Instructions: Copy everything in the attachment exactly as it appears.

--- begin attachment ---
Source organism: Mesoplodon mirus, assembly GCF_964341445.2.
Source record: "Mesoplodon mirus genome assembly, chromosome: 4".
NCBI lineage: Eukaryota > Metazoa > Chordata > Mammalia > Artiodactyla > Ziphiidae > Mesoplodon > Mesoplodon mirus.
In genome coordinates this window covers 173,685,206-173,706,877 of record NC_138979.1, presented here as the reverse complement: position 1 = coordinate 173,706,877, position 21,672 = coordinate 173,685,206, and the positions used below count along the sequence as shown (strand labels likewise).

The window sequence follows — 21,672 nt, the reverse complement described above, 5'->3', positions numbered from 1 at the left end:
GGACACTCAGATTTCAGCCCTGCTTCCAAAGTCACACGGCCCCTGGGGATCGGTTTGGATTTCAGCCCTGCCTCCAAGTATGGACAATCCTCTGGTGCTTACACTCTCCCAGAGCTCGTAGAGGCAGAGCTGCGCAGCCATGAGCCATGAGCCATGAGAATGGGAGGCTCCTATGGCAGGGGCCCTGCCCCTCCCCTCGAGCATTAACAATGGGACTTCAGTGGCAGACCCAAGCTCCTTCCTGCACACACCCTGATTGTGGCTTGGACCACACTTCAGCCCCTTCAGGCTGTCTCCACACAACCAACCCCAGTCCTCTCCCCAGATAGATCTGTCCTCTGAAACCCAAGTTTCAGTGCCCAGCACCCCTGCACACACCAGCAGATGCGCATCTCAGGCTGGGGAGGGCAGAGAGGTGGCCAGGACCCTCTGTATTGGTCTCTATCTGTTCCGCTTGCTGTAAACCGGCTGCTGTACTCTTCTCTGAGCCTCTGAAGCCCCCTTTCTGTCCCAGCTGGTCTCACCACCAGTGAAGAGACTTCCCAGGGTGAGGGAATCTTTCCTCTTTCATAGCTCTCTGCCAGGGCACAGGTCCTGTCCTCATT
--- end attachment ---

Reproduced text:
Source organism: Mesoplodon mirus, assembly GCF_964341445.2.
Source record: "Mesoplodon mirus genome assembly, chromosome: 4".
NCBI lineage: Eukaryota > Metazoa > Chordata > Mammalia > Artiodactyla > Ziphiidae > Mesoplodon > Mesoplodon mirus.
In genome coordinates this window covers 173,685,206-173,706,877 of record NC_138979.1, presented here as the reverse complement: position 1 = coordinate 173,706,877, position 21,672 = coordinate 173,685,206, and the positions used below count along the sequence as shown (strand labels likewise).

The window sequence follows — 21,672 nt, the reverse complement described above, 5'->3', positions numbered from 1 at the left end:
GGACACTCAGATTTCAGCCCTGCTTCCAAAGTCACACGGCCCCTGGGGATCGGTTTGGATTTCAGCCCTGCCTCCAAGTATGGACAATCCTCTGGTGCTTACACTCTCCCAGAGCTCGTAGAGGCAGAGCTGCGCAGCCATGAGCCATGAGCCATGAGAATGGGAGGCTCCTATGGCAGGGGCCCTGCCCCTCCCCTCGAGCATTAACAATGGGACTTCAGTGGCAGACCCAAGCTCCTTCCTGCACACACCCTGATTGTGGCTTGGACCACACTTCAGCCCCTTCAGGCTGTCTCCACACAACCAACCCCAGTCCTCTCCCCAGATAGATCTGTCCTCTGAAACCCAAGTTTCAGTGCCCAGCACCCCTGCACACACCAGCAGATGCGCATCTCAGGCTGGGGAGGGCAGAGAGGTGGCCAGGACCCTCTGTATTGGTCTCTATCTGTTCCGCTTGCTGTAAACCGGCTGCTGTACTCTTCTCTGAGCCTCTGAAGCCCCCTTTCTGTCCCAGCTGGTCTCACCACCAGTGAAGAGACTTCCCAGGGTGAGGGAATCTTTCCTCTTTCATAGCTCTCTGCCAGGGCACAGGTCCTGTCCTCATT